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Pilot Program Brings Hundreds Of Electric Scooters To Streets, Sidewalks Of Downtown Miami

MIAMI (CBSMiami) – Get ready to check and double check your rear and side-view mirrors, as hundreds of electric scooters are hitting our streets.

On Thursday, Miami became the latest city in the nation to give e-scooters the green light.

Six scooter companies are putting 300 scooters on the streets and sidewalks of Commission District 2, which belongs to Commissioner Ken Russel.

District 2 encompasses portions of the City of Miami, North Miami, North Miami Beach, Opa-locka, City of Hialeah and unincorporated areas of Liberty City, Biscayne Gardens and North Dade Central.

"The average ride is a mile of less," said Russell. "People use it to go to lunch a lot, instead of taking a car into the center of downtown or into the Grove. Look on the app, find the scooter, hop on and get where you are going."

While it may look like a kid's scooter, riders must be at least 18 years old and have a valid driver's license and a credit card.

The cost is one dollar plus 15-to-25 cents for each minute.

"You put on your helmet, you got your brake, throttle and bell," Russell said. "Kickstand up, and go."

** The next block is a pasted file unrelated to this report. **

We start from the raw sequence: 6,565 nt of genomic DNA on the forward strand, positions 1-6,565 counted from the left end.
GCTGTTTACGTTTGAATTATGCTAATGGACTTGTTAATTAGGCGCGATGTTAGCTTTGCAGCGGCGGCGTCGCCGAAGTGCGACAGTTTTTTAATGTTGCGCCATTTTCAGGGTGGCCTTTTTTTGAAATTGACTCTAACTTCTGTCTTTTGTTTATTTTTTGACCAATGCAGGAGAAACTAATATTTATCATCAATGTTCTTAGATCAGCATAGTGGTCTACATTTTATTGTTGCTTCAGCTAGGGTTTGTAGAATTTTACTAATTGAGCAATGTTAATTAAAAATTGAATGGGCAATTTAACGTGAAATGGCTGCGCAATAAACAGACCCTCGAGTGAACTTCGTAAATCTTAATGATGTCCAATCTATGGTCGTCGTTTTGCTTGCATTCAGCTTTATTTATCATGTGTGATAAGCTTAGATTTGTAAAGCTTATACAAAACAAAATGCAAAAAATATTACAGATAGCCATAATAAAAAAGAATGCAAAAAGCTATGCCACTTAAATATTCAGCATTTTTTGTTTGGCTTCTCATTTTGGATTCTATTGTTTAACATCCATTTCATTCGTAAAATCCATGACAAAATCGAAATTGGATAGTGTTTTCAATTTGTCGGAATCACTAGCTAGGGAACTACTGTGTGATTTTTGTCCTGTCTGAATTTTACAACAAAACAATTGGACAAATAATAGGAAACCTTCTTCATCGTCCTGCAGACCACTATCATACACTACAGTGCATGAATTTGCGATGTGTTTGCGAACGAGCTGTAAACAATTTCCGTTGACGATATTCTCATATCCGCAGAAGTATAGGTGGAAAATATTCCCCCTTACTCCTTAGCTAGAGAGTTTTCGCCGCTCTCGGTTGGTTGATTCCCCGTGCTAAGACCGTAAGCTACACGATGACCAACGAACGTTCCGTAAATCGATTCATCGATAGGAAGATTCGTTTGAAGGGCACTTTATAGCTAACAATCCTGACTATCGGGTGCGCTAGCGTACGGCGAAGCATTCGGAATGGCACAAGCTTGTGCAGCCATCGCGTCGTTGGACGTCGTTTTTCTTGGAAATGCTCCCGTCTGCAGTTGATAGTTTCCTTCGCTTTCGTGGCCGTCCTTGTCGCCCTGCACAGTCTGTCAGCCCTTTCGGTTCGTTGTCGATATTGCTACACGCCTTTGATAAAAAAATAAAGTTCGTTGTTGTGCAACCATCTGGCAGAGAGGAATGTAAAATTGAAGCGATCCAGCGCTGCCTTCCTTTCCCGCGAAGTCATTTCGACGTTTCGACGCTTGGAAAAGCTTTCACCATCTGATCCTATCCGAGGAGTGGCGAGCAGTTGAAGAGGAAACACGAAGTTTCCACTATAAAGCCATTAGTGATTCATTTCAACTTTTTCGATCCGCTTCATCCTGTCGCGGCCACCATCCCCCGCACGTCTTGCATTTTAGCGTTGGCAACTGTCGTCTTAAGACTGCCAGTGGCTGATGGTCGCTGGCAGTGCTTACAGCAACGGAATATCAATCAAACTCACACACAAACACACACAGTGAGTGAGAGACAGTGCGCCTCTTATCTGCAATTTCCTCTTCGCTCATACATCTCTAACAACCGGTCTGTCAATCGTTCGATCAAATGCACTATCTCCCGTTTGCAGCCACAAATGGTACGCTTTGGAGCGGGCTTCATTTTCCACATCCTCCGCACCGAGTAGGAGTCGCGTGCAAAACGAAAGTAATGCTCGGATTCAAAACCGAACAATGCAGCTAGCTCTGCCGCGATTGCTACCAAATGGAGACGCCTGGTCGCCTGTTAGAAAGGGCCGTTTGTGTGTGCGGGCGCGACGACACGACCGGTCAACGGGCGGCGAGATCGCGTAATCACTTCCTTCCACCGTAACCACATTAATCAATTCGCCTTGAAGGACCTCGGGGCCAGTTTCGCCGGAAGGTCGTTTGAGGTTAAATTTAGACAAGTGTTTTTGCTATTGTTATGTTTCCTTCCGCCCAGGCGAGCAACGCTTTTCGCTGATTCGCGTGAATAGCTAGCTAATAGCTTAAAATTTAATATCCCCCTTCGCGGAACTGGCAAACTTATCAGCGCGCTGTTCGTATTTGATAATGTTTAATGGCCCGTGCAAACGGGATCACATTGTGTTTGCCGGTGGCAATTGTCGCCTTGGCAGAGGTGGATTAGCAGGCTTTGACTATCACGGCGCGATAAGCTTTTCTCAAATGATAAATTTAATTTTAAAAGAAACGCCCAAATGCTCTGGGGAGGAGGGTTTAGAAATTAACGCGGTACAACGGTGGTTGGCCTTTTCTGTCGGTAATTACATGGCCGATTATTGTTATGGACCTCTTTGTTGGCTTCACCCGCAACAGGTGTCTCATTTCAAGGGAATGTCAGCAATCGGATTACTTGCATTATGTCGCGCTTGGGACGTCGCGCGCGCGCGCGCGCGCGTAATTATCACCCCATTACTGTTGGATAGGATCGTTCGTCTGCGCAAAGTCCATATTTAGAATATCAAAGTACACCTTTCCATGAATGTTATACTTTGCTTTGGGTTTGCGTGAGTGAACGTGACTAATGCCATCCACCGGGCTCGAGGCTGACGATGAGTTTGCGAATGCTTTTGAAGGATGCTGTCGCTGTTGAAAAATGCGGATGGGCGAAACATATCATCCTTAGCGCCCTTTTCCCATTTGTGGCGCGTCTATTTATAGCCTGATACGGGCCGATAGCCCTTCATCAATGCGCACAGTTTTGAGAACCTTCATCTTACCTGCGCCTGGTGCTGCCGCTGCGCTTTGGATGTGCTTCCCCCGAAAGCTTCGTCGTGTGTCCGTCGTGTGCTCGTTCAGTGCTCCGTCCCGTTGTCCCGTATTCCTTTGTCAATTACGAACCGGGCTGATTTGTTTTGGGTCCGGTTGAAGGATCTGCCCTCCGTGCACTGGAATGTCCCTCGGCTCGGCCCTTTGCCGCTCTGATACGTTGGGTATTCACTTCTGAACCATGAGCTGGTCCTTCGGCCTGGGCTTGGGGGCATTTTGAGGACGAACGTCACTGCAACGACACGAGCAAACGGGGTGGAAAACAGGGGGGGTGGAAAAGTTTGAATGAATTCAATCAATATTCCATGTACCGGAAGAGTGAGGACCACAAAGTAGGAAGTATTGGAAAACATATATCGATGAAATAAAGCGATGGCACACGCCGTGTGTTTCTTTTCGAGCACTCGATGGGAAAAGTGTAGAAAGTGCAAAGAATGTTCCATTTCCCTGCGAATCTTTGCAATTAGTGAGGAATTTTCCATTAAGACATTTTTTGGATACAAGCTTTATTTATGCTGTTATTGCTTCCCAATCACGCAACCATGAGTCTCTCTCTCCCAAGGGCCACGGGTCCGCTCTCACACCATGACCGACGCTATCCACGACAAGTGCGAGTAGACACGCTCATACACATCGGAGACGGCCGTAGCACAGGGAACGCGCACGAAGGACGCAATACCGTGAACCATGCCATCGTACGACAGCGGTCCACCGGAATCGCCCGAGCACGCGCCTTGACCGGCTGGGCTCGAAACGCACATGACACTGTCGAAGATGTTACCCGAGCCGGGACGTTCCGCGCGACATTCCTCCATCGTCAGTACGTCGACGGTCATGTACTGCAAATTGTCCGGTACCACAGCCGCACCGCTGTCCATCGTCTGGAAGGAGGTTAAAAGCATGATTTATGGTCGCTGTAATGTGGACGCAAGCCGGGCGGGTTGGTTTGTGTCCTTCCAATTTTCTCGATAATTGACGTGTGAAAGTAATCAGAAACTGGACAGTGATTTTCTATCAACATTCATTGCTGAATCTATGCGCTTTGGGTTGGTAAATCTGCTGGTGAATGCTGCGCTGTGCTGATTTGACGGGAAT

Russell is a big advocate of the transportation alternative. Other commissioners are not as enthused.

That's why the six-month pilot program is limited to Russell's district, which stretches from downtown to Brickell to Coconut Grove and includes Edgewater and Morningside.

Residents have had a mixed reaction to the scooters, with some enjoying the convenience and low cost while others don't feel safe with all the scooters on the road.

Russell says the City of Miami Parking Authority will police the scooters. They can't be abandoned or left laying around, a big problem in other communities.

"[Officers] can city the scooter companies if they find [the scooters] in the wrong place," Russell said. "They can pick them up if they are blocking the sidewalk. They will charge the scooter company $25 every time they get it wrong."

The program is also expected to generate funds for street improvements and new bike lanes in District 2.

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